Cutting down on the car chaos at Christmas

Monday, 03 December 2012

Wonderful as it is, Christmas could bring about worry to some car insurance policyholders. 

You see, the festive season brings with it a lot of family visits, a lot of heading to your parents’ house for a slap-up meal (and perhaps, if you’re lucky, the odd gift), and with all this, a lot of traffic.

“The biggest [travel] disruptions around Christmas and New Year are that everybody goes and visits people and there is lots of traffic on the road,” admitted Garmin’s Anthony Chamarny.

“We sometimes think that there is not [a lot of traffic] because we all sit at home and we're nice and warm at home, opening Christmas presents, but in fact a lot of people will go out, visit their families and go and socialise,” he added.

Should a white Christmas come along,  the commentator added, “big problems” might be seen on the roads.

No one wants to end up in the position that a lot of drivers found themselves in back in 2011.

“Last year there were lots of people stranded, and lots of people very ill-prepared on what they should be doing when they go on long journeys. They weren't taking the necessary precautions or equipment when they actually set off on those journeys," warned Mr Chamarny.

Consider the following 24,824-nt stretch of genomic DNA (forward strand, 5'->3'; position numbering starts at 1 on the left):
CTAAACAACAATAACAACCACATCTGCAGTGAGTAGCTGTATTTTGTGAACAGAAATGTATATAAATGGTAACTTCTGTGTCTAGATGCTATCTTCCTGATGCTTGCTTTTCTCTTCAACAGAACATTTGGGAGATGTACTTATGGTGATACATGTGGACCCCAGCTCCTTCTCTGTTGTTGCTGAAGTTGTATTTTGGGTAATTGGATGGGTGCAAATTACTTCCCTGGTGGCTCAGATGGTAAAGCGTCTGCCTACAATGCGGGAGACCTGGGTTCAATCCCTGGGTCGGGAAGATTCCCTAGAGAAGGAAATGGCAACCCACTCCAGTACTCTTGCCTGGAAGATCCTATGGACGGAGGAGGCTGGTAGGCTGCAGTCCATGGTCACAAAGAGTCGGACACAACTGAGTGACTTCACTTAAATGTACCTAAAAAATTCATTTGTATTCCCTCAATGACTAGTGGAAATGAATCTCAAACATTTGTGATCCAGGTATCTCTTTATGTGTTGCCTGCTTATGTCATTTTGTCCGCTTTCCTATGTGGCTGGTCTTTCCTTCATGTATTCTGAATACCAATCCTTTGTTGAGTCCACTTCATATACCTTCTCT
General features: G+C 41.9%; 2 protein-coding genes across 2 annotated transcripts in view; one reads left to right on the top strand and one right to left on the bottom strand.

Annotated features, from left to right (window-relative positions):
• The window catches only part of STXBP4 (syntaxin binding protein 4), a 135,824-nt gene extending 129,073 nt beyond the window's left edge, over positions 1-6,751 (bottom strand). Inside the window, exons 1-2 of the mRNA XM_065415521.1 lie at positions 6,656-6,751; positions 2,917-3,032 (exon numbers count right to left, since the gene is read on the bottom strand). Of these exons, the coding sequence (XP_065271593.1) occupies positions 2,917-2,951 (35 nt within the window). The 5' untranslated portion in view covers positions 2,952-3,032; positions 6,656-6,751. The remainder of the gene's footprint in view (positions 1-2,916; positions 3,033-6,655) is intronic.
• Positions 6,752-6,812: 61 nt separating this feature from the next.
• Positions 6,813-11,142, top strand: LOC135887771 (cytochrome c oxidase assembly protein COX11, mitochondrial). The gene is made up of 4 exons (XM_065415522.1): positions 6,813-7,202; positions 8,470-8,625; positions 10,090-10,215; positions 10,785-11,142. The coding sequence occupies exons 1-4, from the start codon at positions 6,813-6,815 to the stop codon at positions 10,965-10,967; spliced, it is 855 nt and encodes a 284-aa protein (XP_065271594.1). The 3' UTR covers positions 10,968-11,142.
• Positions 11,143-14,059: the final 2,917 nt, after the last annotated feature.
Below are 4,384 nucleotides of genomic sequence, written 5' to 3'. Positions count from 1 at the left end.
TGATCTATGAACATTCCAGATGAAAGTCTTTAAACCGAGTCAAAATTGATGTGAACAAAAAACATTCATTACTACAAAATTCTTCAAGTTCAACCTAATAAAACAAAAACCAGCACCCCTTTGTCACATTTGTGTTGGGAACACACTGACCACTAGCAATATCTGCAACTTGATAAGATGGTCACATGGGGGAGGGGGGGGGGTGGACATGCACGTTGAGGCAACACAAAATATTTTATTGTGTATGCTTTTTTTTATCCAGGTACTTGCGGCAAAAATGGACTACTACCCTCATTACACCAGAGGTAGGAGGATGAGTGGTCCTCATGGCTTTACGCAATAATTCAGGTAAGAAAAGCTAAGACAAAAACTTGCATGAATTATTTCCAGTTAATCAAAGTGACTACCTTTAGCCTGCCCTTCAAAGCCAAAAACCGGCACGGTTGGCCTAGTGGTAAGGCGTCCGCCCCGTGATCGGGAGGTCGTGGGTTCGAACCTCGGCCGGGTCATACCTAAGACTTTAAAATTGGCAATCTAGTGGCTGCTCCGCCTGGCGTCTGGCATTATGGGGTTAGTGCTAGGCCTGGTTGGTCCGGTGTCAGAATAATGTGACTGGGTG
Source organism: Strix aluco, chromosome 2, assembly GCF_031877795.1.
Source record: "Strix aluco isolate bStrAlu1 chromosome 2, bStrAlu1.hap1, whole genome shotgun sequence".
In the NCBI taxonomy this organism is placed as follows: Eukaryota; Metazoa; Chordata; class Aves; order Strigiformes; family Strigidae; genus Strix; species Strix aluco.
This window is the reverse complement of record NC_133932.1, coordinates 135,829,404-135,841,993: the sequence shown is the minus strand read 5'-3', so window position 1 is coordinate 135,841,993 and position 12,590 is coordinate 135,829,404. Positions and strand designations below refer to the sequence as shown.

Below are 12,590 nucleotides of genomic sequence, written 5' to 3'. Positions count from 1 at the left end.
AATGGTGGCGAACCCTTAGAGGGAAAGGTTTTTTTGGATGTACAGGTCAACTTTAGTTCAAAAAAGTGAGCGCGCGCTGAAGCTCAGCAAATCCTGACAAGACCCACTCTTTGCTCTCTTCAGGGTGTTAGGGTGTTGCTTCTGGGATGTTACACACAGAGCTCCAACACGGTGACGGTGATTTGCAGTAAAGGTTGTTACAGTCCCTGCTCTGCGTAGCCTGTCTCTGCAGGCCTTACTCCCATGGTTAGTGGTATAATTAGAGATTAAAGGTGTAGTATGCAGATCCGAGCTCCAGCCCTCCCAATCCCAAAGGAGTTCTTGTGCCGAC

Give yourself your own Christmas present, and stock up on the right items to help with the possibility of festive journey disasters.
 

Christmas car essentials:

♦ Something to eat and drink

♦ A Sat Nav if possible

♦ A blanket

♦ Your mobile

♦ Windscreen fluid

♦ A full petrol tank


“Make sure that the car is fuelled up to get you from your journey and back again,” explained Mr Chamarny. “Don't leave it too late because if you run out and you get stuck on a motorway and it is snowing, you will get cold if you've got no fuel.”

Posted by Noel Masrtin.

Copyright Adfero Ltd.

News Home

Swiftcover and swiftcover.com are both trading names of AXA Insurance UK plc, which is authorised by the Prudential Regulation Authority and regulated by the Financial Conduct Authority and the Prudential Regulation Authority